• Francis in reply to Mark Thompson says:

                It’s what you’re saying now; it’s not what you said (or the tone you used) originally.Report

              • Mark Thompson in reply to Francis says:

                From the original post:

                That’s not to say that everyone, everywhere should favor the free market approach to trash collection. It is, however, to say that what Atrios “wants” isn’t necessarily what everyone else “wants” in any meaningful way and that his “wants” are not entitled to any special preference over my “wants,” particularly when he and I -and the citizens of this particular town – live in different jurisdictions. Report

            • pandera in reply to Francis says:

              @Francis. Dude, you’re a hero for wading into this swamp of libertarian fantasy. It has been refreshing to hear somebody talk about the hard realities and rippling complexities that are involved in providing basic public services. Public services which make our glorious “free” market possible no matter how badly some would like to believe the lie that markets are “rational”. Thanks.Report

          • Boonton in reply to Jaybird says:

            “Oh, I’m sure that both of them are *ALL OVER* why municipalities have little interest in a free market for trash (or water or sewage).”

            What they don’t seem to be ‘all over’ is that municipalities seem to have a fractured interest in the trash market. Why is the market for business trash usually free without a town selected provider? Why is it usually free for a homeowner to hire their own trash company for dumpster level trash? If this was really about a desire to play ‘central planner’ certainly towns could do monopolies here and the companies that win the contract would be more than happy for the guaranteed business.

            The fact that these aspects of the market are almost never contracted by municipalities but regular residential pick up is hints that it very well might be a free market solution to opt for a single company by bid for a contract that runs a few years.Report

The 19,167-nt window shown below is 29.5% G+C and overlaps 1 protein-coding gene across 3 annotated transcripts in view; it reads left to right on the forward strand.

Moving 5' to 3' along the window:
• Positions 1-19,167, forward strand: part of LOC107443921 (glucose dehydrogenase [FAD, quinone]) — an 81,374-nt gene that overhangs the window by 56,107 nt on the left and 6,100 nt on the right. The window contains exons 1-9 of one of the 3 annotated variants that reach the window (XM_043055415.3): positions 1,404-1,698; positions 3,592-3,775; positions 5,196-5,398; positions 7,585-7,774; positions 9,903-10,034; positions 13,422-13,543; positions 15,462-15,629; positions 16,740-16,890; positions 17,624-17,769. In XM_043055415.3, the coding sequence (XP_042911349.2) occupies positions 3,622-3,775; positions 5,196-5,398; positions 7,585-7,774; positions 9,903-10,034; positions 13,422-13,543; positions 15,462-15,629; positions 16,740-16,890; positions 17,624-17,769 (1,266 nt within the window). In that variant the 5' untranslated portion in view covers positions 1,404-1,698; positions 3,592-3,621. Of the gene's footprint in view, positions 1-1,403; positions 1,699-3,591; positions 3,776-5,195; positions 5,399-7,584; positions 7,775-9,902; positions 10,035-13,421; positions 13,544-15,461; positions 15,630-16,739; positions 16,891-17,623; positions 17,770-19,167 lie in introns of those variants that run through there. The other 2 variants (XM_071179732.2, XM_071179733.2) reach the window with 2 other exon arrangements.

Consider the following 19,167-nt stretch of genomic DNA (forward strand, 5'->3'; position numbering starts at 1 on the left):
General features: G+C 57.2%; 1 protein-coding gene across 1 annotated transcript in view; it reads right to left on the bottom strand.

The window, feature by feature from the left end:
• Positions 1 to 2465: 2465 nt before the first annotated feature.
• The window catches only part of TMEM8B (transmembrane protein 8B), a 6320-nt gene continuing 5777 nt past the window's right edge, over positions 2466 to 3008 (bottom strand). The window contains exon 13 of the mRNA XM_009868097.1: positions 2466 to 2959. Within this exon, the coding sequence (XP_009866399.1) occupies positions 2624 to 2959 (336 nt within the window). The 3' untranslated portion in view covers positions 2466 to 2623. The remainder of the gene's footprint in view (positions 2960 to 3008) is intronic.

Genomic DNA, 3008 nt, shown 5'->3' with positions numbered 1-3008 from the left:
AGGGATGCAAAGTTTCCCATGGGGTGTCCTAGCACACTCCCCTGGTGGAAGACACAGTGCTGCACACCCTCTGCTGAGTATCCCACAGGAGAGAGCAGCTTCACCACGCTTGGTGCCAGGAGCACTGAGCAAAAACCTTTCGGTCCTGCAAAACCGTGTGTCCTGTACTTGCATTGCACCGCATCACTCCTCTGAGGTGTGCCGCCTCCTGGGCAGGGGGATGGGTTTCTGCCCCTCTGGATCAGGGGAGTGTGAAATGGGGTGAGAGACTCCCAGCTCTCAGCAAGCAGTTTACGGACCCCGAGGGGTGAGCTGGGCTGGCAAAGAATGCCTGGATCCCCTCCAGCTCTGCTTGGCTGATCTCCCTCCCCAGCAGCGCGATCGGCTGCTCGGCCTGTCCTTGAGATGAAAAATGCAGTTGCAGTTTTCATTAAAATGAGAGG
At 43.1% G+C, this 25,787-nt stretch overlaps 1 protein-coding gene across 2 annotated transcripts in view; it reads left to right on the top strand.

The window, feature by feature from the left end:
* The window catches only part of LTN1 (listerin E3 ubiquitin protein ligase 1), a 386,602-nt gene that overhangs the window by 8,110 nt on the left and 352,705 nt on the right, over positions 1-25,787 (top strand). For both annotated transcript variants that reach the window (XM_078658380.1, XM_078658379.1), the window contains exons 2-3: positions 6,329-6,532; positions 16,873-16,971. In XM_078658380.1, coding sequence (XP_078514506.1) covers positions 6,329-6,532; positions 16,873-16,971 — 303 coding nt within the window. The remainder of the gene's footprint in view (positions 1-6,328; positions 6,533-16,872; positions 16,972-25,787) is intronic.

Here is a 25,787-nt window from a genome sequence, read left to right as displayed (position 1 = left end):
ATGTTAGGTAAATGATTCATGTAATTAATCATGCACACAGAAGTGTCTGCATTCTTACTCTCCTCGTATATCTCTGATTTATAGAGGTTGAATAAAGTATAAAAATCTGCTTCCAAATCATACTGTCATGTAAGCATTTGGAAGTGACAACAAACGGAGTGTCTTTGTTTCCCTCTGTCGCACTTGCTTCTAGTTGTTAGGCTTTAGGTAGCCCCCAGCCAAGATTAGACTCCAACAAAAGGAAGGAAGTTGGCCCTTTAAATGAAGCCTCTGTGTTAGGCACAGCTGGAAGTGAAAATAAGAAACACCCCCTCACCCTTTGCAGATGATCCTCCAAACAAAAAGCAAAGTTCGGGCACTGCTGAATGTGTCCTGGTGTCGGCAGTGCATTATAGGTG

25. Boonton says:

    In economic terms you want to achieve the lowest possible average cost in trash pickup. Competiting trash companies has some positives and negatives. On the positive side the competition is good at lowering the cost of ‘economic profits’. On the negative side you increase costs. You increase costs because more trucks have to roam about town, trucks have to make runs only partially filled and you have the administrative costs of dealing with hundreds of accounts (haulers can’t just pick up the entire street, they have to know which houses are theirs and which aren’t). On top of this you also have to include external costs (noise, safety, bad incentives for deadbeats etc.).

    The municiple contract scores well on all of those and the one area it doesn’t is possibly ‘economic profits’. However since contracts are awarded by bidding there seems to be no particular reason why the ‘monopoly problem’ can’t be put in check and countered by other efficiencies.

    The libertarian counter is ‘why don’t we have everything supplied by town contracts?’. Well I think the reason is that trash pickup tends to be a very homogenous service for residential homes. Most people are quite happy with two or three cans and maybe some special procedures for tossing large items and that’s it. The opportunity of being able to choose multiple ‘trash plans’ simply doesn’t offset the cost of having competiting companies administer individualized garbage accounts in most cases, hence lots (but not all) towns opt for the standard trash contract.